alexa Follow-up of patients with low back pain during pregnancy.
Physicaltherapy & Rehabilitation

Physicaltherapy & Rehabilitation

Journal of Novel Physiotherapies

Author(s): Brynhildsen J, Hansson A, Persson A, Hammar M

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Abstract OBJECTIVE: To identify the long-term risk for low back pain among women with previous severe low back pain during pregnancy. METHODS: In a previous prospective study, 79 pregnant women developed low back pain severe enough to require sick leave. Twelve years later a questionnaire was sent to 62 of these women and 84 controls who did not develop severe low back pain during pregnancy. The questionnaire asked about occupation, low back pain in general and during later pregnancies, and sick leave due to low back pain. There were also questions regarding use of oral contraceptives and its possible relation to low back pain. RESULTS: The response rate was 84\% in the back pain group and 80\% among controls. The two groups were similar according to the percentage of women having had another pregnancy (33 of 52 [63\%] versus 39 of 67 [58\%]) but ten (19\%) of the women with previous low back pain stated they had refrained from another pregnancy because of their fear of low back pain compared with only one control. Almost all women (31 of 33) with previous severe low back pain experienced the same symptoms in a subsequent pregnancy, compared with 17 of 39 (44\%) controls. Even when they were not pregnant, women with previous low back pain suffered more often and used more sick leave due to low back pain (44 of 52 versus 43 of 67, chi2 = 5.68, P < .05). The location (sacroiliac joint or lumbar affection) of the previous low back pain did not affect the long-term prognosis. In a logistic regression model, previous low back pain during pregnancy was the only independent risk factor for low back pain during a subsequent pregnancy, whereas an occupation involving physical demand did not affect the results. However, together with previous low back pain during pregnancy, heavy occupation increased the risk for current nonpregnant low back pain. CONCLUSION: Women with severe low back pain during pregnancy have an extremely high risk for experiencing a new episode of severe low back pain during another pregnancy and when not pregnant.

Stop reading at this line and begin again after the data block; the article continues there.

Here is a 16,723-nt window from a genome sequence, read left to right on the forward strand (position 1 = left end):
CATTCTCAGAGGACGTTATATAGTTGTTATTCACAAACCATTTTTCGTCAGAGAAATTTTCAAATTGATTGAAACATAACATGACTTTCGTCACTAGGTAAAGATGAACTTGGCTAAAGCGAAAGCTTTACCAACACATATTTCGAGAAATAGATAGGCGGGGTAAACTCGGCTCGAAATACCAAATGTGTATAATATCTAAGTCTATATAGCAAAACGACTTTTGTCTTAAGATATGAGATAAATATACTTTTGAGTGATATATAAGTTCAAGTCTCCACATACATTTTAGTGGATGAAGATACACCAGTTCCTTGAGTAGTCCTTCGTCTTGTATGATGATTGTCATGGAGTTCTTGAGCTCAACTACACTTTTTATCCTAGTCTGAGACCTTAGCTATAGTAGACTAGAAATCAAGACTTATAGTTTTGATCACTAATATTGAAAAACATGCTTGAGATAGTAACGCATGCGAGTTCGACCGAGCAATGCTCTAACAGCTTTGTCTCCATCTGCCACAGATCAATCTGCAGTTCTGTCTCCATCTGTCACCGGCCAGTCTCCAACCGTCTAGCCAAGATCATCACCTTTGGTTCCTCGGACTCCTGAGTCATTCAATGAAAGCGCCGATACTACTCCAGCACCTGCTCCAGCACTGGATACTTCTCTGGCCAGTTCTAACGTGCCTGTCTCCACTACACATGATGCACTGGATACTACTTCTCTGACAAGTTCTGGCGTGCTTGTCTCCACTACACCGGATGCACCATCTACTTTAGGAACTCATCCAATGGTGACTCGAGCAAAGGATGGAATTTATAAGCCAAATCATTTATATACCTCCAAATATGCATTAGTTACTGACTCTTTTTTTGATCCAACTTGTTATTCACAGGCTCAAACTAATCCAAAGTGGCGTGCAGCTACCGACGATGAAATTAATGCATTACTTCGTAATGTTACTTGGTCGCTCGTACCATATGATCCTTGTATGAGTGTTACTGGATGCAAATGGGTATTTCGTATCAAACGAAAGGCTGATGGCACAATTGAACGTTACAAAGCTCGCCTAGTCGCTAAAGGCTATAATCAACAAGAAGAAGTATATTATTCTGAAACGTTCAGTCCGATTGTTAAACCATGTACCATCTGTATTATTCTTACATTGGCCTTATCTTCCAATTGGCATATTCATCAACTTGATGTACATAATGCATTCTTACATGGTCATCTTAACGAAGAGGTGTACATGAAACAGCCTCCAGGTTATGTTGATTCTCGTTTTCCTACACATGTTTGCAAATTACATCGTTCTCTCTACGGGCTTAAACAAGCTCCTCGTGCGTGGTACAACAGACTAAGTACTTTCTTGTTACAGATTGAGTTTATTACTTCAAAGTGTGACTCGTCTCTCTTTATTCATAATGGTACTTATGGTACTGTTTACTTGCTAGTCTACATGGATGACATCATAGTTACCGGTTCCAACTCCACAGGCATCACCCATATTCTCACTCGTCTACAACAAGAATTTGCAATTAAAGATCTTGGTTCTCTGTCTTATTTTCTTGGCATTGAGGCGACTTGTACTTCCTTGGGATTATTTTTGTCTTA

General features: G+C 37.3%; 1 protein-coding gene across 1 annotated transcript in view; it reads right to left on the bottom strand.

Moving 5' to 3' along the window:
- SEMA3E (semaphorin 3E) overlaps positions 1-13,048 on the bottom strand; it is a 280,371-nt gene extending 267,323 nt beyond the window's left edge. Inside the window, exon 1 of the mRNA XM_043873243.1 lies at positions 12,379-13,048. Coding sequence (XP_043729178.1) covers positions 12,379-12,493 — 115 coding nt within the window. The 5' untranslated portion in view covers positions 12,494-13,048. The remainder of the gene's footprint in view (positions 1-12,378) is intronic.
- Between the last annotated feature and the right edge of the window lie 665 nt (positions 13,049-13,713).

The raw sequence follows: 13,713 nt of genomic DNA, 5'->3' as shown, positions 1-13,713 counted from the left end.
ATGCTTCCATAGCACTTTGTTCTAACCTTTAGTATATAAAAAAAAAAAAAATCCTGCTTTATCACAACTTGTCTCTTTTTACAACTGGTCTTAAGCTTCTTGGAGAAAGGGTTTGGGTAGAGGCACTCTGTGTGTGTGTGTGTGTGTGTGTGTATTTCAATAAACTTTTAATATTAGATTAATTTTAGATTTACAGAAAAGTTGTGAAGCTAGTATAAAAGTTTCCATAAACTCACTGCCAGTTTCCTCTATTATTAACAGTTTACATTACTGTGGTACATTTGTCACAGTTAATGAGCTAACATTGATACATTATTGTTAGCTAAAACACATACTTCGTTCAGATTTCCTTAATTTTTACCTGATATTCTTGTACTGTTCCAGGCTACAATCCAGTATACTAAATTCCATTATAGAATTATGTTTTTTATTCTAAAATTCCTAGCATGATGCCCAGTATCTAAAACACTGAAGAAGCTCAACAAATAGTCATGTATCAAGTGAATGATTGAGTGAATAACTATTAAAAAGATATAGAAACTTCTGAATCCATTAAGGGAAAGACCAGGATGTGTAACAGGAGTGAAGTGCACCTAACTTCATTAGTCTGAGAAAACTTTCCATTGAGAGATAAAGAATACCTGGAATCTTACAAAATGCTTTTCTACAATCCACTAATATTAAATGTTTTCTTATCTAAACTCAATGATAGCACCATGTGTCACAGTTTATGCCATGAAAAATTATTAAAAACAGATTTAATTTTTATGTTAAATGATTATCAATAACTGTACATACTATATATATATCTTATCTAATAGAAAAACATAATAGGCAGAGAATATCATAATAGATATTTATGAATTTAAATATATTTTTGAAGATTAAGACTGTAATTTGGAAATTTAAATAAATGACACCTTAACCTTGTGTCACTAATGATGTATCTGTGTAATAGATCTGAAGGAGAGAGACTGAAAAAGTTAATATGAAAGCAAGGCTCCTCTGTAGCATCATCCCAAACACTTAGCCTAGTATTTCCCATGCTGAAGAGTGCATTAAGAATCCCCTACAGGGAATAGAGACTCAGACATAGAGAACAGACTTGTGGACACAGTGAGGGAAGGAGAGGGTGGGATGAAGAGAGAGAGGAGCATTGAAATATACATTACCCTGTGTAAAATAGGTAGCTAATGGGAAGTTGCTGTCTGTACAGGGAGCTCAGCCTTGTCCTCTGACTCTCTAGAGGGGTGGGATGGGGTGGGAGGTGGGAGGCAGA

This article was published in Obstet Gynecol and referenced in Journal of Novel Physiotherapies

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